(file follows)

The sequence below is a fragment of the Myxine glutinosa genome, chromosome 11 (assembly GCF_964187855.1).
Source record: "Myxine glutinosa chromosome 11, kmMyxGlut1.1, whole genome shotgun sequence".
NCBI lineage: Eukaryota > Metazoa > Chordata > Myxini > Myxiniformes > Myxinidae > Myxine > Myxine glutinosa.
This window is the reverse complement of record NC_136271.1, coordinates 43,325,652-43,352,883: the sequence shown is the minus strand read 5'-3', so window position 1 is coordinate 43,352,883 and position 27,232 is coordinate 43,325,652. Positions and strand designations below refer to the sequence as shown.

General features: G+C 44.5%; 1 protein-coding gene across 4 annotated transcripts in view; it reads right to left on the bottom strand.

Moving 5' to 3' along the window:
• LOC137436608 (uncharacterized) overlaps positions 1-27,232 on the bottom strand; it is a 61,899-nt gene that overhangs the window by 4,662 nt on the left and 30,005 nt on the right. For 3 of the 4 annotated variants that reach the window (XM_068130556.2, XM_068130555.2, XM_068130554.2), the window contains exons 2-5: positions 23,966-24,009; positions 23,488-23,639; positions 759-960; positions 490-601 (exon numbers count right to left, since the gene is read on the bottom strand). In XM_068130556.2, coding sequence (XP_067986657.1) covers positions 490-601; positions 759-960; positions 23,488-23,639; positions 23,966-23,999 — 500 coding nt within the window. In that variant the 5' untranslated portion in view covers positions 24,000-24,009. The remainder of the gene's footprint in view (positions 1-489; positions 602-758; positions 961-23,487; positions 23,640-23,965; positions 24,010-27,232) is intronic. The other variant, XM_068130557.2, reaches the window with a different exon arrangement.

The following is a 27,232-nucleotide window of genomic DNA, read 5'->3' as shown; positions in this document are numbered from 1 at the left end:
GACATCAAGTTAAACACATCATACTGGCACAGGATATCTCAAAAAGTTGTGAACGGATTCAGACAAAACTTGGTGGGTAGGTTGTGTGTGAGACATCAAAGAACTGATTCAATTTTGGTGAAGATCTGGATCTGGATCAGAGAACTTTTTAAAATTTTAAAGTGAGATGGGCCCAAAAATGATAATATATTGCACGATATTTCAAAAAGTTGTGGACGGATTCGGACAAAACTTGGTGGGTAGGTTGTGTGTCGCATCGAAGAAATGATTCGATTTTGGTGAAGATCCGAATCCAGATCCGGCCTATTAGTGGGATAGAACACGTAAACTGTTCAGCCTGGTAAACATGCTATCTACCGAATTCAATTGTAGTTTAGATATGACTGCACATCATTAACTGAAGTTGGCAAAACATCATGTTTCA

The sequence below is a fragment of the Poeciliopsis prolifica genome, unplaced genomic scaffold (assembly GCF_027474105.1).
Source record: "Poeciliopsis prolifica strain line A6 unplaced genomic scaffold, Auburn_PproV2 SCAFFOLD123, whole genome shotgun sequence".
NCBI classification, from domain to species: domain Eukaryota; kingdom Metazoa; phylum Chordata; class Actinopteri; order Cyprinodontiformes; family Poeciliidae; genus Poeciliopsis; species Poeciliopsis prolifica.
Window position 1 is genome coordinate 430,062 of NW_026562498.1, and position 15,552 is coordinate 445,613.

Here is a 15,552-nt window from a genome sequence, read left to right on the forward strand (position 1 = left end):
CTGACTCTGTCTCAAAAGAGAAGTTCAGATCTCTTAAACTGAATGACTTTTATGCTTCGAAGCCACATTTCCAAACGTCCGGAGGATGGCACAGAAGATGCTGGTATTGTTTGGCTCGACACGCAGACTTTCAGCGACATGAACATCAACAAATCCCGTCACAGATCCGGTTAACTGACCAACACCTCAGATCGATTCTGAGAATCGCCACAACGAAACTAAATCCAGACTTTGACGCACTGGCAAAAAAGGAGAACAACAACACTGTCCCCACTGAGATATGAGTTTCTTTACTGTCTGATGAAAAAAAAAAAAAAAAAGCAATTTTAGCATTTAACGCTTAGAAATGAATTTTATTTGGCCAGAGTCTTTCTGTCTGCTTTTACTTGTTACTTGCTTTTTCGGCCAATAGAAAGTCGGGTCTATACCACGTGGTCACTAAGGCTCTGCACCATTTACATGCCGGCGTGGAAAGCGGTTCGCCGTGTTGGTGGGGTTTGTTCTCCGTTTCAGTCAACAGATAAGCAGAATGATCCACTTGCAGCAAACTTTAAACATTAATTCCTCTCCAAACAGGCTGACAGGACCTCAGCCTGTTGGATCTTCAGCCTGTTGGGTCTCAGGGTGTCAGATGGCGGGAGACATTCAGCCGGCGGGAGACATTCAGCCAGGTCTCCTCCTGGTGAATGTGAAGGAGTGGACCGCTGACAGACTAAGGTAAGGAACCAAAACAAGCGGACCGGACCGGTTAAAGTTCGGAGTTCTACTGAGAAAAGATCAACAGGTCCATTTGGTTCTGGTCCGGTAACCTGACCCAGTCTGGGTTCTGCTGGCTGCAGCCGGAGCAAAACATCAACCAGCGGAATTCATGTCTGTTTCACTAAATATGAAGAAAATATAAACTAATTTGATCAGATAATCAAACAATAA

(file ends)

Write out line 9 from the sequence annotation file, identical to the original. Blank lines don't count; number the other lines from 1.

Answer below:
GACATCAAGTTAAACACATCATACTGGCACAGGATATCTCAAAAAGTTGTGAACGGATTCAGACAAAACTTGGTGGGTAGGTTGTGTGTGAGACATCAAAGAACTGATTCAATTTTGGTGAAGATCTGGATCTGGATCAGAGAACTTTTTAAAATTTTAAAGTGAGATGGGCCCAAAAATGATAATATATTGCACGATATTTCAAAAAGTTGTGGACGGATTCGGACAAAACTTGGTGGGTAGGTTGTGTGTCGCATCGAAGAAATGATTCGATTTTGGTGAAGATCCGAATCCAGATCCGGCCTATTAGTGGGATAGAACACGTAAACTGTTCAGCCTGGTAAACATGCTATCTACCGAATTCAATTGTAGTTTAGATATGACTGCACATCATTAACTGAAGTTGGCAAAACATCATGTTTCA